Summer Worship Schedule Begins Soon!
Beginning Memorial Day weekend and running through Labor Day weekend, Mount Olive celebrates one Sunday Eucharist, at 9:30 a.m. This year, the first Sunday of Summer Schedule is Sunday, May 26.
Book Discussion Group
Mount Olive’s Book Discussion group meets on the second Saturday of each month at 10:00 a.m. at church. For the May 11 meeting, they will discuss Children of God, by Mary Doria Russell, which is the sequel to her book, The Sparrow. And for the June 8 meeting, they will discuss The Calligrapher’s Daughter, by Eugenia Kim.
Vigil of Pentecost
Saturday, May 18. 2013
A Thousand Voices in the Park
A Community Sing will be held on Saturday, May 18, 5:30 pm at Powderhorn Park – rain or shine! All songs will be led by Bret Hesla and Mary Preus, with Jose Antonio Machado. A $5 per person donation is requested. Everyone is welcome!
For additional information, visit www.mnsings.com.
A Time For Bach
The Seventh Annual BachTage at Mount Olive
An original idea put forward in 2006 by Cantor Cherwien and Kathy Romey of the University of Minnesota has become a fixture of each June at Mount Olive.
A generous grant from The Mount Olive Lutheran Church Foundation and support from Music and Fine Arts helped move the idea to reality. Their continued support have allowed BachTage to become a vital ministry to musicians and musical leaders near and far.
June 8 and 9, 2013, are the dates for this year’s BachTage. Frequent participants from past years mark their calendar as soon as the date is announced. Perhaps this is the year for you to consider being part of this unique event?
Participants study and rehearse a cantata and other selections by Bach under the leadership of Kathy Romey, whose gifts in teaching and musicianship combined with sense of humor and gracious spirit these sessions a delight rather than work.
This year, the theme of BachTage is music for Advent. Bach’s Cantata 36 and a chorus from Cantata 123 have been selected. The cantatas are presented during Evening Prayer on Sunday afternoon, with an excellent orchestra and soloists.
A special feature of this year’s BachTage is a Saturday afternoon, June 8, concert of Bach Masterworks for Harpsichord and Strings, presented by Tami Morse, Marc Levine, and Tulio Rondón.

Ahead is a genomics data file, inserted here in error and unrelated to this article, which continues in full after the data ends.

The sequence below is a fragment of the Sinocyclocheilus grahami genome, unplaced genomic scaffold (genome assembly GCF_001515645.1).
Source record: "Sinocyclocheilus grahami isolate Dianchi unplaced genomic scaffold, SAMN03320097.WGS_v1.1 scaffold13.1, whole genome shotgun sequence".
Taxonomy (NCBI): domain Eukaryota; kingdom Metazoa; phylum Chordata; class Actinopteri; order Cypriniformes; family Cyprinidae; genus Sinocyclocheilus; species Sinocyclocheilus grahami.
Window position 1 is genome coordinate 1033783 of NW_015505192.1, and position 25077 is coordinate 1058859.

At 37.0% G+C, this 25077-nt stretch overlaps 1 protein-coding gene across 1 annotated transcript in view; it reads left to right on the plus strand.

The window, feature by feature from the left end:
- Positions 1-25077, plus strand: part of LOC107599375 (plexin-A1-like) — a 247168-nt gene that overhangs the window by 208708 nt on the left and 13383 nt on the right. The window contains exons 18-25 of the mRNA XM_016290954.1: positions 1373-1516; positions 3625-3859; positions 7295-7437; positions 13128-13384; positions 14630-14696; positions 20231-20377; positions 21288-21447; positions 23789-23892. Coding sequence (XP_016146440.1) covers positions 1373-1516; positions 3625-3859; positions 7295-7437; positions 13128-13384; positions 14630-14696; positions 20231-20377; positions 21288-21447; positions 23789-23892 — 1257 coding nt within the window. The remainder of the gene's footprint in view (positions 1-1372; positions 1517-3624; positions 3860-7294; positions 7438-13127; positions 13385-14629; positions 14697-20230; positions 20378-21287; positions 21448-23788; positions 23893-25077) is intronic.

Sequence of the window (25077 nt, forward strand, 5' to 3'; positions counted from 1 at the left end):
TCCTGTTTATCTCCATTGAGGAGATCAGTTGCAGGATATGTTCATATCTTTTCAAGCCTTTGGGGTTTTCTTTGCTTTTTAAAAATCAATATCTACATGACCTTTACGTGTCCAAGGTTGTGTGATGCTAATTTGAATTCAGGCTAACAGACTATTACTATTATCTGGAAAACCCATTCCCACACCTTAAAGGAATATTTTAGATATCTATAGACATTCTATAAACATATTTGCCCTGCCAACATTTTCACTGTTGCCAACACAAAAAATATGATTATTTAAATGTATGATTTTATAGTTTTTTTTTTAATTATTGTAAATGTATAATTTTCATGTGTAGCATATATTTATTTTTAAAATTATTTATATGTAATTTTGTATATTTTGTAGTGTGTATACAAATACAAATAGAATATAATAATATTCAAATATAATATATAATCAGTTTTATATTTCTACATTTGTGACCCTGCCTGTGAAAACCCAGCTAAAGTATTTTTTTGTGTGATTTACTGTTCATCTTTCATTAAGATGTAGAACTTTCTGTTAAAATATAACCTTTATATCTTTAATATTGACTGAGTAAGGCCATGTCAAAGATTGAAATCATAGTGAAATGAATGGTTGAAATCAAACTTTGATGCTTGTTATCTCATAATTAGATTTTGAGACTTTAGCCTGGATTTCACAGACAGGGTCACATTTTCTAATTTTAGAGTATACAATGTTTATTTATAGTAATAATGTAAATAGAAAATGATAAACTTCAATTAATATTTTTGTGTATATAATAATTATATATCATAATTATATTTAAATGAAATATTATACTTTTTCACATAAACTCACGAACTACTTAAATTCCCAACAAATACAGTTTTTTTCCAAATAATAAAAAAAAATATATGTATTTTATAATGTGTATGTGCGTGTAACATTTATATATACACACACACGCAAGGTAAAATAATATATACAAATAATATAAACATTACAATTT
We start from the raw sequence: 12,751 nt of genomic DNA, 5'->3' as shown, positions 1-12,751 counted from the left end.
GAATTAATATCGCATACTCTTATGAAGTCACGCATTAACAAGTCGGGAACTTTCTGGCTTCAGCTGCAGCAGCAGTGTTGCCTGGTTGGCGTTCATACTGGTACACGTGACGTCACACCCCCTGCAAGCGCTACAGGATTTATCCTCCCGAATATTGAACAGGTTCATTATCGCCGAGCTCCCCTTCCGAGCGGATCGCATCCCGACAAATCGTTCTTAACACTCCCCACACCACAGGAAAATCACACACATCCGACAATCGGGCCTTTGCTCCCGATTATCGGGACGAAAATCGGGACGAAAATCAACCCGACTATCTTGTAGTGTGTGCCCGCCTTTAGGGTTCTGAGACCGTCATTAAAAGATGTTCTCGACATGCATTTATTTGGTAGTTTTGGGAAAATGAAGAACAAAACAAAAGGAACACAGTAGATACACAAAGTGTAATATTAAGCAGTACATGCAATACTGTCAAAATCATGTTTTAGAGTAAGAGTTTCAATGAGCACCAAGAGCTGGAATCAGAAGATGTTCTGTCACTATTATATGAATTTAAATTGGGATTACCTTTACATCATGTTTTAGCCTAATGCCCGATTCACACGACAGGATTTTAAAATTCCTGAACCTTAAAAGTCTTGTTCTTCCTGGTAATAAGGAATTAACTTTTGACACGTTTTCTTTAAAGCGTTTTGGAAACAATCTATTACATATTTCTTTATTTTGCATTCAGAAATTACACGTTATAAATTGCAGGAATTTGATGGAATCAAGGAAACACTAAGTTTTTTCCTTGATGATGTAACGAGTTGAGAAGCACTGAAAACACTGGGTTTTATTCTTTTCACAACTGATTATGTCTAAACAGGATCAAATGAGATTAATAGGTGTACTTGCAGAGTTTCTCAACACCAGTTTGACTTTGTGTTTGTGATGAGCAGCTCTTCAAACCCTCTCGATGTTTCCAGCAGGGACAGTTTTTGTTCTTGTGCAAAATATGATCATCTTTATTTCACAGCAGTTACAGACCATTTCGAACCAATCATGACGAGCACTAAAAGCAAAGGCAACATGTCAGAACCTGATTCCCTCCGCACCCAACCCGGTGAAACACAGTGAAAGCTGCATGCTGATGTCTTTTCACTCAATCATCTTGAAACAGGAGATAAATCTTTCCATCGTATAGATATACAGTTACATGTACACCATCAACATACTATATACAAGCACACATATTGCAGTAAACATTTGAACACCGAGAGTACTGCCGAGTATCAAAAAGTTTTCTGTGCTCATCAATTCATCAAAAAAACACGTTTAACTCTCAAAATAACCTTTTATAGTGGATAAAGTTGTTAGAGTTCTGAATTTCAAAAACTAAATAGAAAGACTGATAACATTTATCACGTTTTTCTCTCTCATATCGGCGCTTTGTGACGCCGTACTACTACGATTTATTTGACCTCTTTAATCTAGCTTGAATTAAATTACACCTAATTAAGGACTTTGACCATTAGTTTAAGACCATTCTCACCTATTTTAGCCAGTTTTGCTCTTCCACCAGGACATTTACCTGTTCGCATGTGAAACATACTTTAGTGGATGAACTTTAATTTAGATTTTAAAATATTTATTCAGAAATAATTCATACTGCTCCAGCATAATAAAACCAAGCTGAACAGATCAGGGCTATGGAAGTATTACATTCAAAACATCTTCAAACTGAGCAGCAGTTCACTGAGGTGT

A little work is required of participants; they need to learn the music in advance so rehearsal time is not wasted on teaching the notes. Coming prepared makes rehearsal time much more valuable and exciting for all.
Of course, the Saturday afternoon and Sunday Evening Prayer are for the public; let others know about these two special events.
BachTage brochures are available in various spots around the church; the brochure includes the registration form. Take one for yourself, or pass it to a friend who may be interested. Registration is going on right now; scores will be mailed in early May to allow time for learning.
Every Church A Peace Church
The next regular bimonthly potluck supper meeting will be on Monday, May 13, 6:30 p.m. at Macalester Plymouth United Church (1658 Lincoln Ave., in St. Paul, 651-698-8871, www.macalester-plymouth.org).
The program will begin at about 7 pm and will feature the presentation of “The Ground Truth,” a very moving documentary film followed by an open discussion.
“The Ground Truth” stunned filmgoers at the 2006 Sundance and Nantucket Film Festivals. Hailed as “powerful” and “quietly unflinching,” Patricia Foulkrod’s searing documentary feature includes exclusive footage that will stir audiences. The filmmaker’s subjects are patriotic young Americans – ordinary men and women who heeded the call for military service in Iraq – as they experience recruitment and training, combat, homecoming, and the struggle to reintegrate with families and communities. The terrible conflict in Iraq, depicted with ferocious honesty in the film, is a prelude for the even more challenging battles fought by the soldiers returning home – with personal demons, an uncomprehending public, and an indifferent government. As these battles take shape, each soldier becomes a new kind of hero, bearing witness and giving support to other veterans, and learning to fearlessly wield the most powerful weapon of all – the truth.